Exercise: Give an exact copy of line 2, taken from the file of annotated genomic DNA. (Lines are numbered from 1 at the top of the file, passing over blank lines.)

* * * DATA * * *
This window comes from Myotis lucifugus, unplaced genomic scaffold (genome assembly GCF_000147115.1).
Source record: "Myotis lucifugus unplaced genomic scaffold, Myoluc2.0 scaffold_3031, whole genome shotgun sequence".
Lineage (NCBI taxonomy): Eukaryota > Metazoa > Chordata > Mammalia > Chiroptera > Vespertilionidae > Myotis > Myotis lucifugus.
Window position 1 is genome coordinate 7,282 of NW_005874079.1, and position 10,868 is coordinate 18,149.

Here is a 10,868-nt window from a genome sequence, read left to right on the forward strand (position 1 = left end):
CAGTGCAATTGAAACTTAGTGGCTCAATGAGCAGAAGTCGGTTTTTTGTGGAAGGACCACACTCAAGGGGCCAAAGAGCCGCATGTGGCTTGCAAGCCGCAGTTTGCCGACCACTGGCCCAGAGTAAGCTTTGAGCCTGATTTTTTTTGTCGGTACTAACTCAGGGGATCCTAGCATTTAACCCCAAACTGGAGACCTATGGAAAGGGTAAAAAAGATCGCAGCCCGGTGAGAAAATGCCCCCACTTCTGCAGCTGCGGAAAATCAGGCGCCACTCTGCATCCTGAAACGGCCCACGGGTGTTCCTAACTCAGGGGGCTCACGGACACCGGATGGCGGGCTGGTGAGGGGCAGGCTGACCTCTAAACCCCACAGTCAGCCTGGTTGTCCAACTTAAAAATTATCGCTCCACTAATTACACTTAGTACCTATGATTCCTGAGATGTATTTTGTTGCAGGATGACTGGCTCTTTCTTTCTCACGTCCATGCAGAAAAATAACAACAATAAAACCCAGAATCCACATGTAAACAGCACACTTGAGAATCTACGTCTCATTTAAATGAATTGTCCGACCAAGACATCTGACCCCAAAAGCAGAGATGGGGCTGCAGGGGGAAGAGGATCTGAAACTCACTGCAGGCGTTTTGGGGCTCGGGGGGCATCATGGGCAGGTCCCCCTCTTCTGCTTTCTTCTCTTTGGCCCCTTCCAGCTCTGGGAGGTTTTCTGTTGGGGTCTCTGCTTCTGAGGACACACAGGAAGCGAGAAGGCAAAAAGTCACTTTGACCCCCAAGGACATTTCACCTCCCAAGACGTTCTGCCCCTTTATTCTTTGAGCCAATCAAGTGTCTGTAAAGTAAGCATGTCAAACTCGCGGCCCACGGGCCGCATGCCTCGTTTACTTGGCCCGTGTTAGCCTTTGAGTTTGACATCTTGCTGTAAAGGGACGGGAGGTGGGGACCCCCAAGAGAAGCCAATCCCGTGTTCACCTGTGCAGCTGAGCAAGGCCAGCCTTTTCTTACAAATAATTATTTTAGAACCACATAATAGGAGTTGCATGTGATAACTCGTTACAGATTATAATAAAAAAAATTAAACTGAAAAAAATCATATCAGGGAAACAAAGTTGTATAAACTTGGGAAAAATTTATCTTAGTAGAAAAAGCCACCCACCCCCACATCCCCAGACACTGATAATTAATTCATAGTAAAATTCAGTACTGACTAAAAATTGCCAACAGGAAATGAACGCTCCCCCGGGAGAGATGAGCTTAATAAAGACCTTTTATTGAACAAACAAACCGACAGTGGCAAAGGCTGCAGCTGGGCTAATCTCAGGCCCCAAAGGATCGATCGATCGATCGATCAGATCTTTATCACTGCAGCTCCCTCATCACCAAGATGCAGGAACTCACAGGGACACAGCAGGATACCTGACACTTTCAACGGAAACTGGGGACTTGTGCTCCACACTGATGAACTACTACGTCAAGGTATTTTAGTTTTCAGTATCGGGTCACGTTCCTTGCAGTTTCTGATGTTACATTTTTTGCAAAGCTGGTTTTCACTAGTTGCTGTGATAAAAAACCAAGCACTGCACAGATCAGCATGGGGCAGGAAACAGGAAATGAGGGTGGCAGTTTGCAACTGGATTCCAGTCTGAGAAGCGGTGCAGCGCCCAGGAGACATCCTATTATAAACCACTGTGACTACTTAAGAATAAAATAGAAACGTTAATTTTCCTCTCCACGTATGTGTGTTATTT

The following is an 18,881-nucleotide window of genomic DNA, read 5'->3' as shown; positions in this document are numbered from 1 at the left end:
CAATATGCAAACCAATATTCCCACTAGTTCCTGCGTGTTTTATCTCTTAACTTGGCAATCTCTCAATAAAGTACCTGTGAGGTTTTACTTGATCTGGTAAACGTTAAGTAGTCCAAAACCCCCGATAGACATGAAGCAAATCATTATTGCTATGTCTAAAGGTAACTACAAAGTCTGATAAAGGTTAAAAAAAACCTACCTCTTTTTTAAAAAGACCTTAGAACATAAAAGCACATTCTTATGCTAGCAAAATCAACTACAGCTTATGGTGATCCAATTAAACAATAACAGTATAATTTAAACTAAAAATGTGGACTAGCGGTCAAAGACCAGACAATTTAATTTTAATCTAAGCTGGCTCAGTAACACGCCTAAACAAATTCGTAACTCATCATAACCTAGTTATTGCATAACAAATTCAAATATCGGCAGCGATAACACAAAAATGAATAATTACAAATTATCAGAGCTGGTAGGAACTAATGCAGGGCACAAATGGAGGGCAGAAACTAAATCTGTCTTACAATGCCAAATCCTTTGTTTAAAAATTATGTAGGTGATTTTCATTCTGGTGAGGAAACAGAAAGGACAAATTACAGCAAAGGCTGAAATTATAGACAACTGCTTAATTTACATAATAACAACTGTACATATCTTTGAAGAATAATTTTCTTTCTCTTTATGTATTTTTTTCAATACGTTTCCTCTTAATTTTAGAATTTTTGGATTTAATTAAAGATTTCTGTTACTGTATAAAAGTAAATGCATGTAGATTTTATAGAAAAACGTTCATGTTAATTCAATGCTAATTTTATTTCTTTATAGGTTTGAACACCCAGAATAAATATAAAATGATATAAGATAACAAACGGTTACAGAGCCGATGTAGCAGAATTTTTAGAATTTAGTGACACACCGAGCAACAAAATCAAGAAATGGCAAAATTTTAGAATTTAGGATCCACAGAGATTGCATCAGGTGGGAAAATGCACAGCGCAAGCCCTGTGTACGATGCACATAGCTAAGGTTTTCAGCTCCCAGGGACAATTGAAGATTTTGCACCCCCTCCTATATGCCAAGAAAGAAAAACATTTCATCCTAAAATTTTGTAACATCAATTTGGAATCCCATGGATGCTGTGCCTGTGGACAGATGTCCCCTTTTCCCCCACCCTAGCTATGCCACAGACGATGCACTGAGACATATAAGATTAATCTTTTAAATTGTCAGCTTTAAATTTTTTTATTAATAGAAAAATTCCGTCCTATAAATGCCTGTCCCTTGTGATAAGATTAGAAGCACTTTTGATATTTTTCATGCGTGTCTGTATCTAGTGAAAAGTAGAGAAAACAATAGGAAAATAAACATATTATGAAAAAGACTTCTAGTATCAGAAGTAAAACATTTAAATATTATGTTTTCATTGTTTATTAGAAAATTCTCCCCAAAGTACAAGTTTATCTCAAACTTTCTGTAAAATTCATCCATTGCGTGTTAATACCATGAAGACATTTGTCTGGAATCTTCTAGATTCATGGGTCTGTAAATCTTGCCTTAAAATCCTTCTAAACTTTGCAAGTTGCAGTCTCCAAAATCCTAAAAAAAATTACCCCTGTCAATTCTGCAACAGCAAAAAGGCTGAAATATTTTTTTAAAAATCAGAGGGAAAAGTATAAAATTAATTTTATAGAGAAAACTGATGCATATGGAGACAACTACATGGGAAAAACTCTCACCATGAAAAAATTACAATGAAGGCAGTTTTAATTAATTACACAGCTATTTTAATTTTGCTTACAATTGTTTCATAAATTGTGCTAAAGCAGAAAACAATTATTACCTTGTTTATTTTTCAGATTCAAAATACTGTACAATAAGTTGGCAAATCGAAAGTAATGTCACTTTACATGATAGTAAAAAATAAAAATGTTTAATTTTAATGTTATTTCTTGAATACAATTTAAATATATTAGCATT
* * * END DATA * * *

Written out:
Source record: "Myotis lucifugus unplaced genomic scaffold, Myoluc2.0 scaffold_3031, whole genome shotgun sequence".